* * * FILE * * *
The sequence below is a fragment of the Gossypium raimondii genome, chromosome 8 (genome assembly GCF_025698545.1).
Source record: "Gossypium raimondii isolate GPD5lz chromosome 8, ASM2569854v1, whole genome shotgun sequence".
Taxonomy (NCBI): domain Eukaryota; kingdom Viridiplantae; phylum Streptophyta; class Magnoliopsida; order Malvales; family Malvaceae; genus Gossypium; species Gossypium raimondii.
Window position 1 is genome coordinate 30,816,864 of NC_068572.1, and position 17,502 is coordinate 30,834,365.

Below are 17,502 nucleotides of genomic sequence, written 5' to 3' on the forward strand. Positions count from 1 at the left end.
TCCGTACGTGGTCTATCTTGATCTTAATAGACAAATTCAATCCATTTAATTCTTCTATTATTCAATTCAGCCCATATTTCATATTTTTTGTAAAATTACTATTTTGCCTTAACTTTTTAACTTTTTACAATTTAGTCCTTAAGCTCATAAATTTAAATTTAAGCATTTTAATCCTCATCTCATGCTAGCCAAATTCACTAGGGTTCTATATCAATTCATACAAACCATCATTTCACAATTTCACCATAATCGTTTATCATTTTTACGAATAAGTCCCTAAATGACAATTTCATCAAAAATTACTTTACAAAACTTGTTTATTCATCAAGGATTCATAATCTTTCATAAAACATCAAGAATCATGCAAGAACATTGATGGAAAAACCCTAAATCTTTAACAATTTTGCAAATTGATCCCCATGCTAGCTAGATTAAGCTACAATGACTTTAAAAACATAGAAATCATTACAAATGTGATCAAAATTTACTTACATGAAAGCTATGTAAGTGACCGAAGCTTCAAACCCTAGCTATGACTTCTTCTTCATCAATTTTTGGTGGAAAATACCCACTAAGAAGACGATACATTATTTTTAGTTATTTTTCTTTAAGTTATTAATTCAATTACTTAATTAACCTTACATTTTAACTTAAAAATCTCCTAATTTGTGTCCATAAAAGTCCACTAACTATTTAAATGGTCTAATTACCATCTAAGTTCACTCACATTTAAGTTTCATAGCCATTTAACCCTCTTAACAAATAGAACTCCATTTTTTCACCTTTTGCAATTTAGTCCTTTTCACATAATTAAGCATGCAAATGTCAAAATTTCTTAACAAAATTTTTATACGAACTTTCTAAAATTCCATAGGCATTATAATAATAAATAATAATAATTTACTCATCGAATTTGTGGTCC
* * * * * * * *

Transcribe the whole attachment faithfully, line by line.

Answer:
The sequence below is a fragment of the Gossypium raimondii genome, chromosome 8 (genome assembly GCF_025698545.1).
Source record: "Gossypium raimondii isolate GPD5lz chromosome 8, ASM2569854v1, whole genome shotgun sequence".
Taxonomy (NCBI): domain Eukaryota; kingdom Viridiplantae; phylum Streptophyta; class Magnoliopsida; order Malvales; family Malvaceae; genus Gossypium; species Gossypium raimondii.
Window position 1 is genome coordinate 30,816,864 of NC_068572.1, and position 17,502 is coordinate 30,834,365.

Below are 17,502 nucleotides of genomic sequence, written 5' to 3' on the forward strand. Positions count from 1 at the left end.
TCCGTACGTGGTCTATCTTGATCTTAATAGACAAATTCAATCCATTTAATTCTTCTATTATTCAATTCAGCCCATATTTCATATTTTTTGTAAAATTACTATTTTGCCTTAACTTTTTAACTTTTTACAATTTAGTCCTTAAGCTCATAAATTTAAATTTAAGCATTTTAATCCTCATCTCATGCTAGCCAAATTCACTAGGGTTCTATATCAATTCATACAAACCATCATTTCACAATTTCACCATAATCGTTTATCATTTTTACGAATAAGTCCCTAAATGACAATTTCATCAAAAATTACTTTACAAAACTTGTTTATTCATCAAGGATTCATAATCTTTCATAAAACATCAAGAATCATGCAAGAACATTGATGGAAAAACCCTAAATCTTTAACAATTTTGCAAATTGATCCCCATGCTAGCTAGATTAAGCTACAATGACTTTAAAAACATAGAAATCATTACAAATGTGATCAAAATTTACTTACATGAAAGCTATGTAAGTGACCGAAGCTTCAAACCCTAGCTATGACTTCTTCTTCATCAATTTTTGGTGGAAAATACCCACTAAGAAGACGATACATTATTTTTAGTTATTTTTCTTTAAGTTATTAATTCAATTACTTAATTAACCTTACATTTTAACTTAAAAATCTCCTAATTTGTGTCCATAAAAGTCCACTAACTATTTAAATGGTCTAATTACCATCTAAGTTCACTCACATTTAAGTTTCATAGCCATTTAACCCTCTTAACAAATAGAACTCCATTTTTTCACCTTTTGCAATTTAGTCCTTTTCACATAATTAAGCATGCAAATGTCAAAATTTCTTAACAAAATTTTTATACGAACTTTCTAAAATTCCATAGGCATTATAATAATAAATAATAATAATTTACTCATCGAATTTGTGGTCC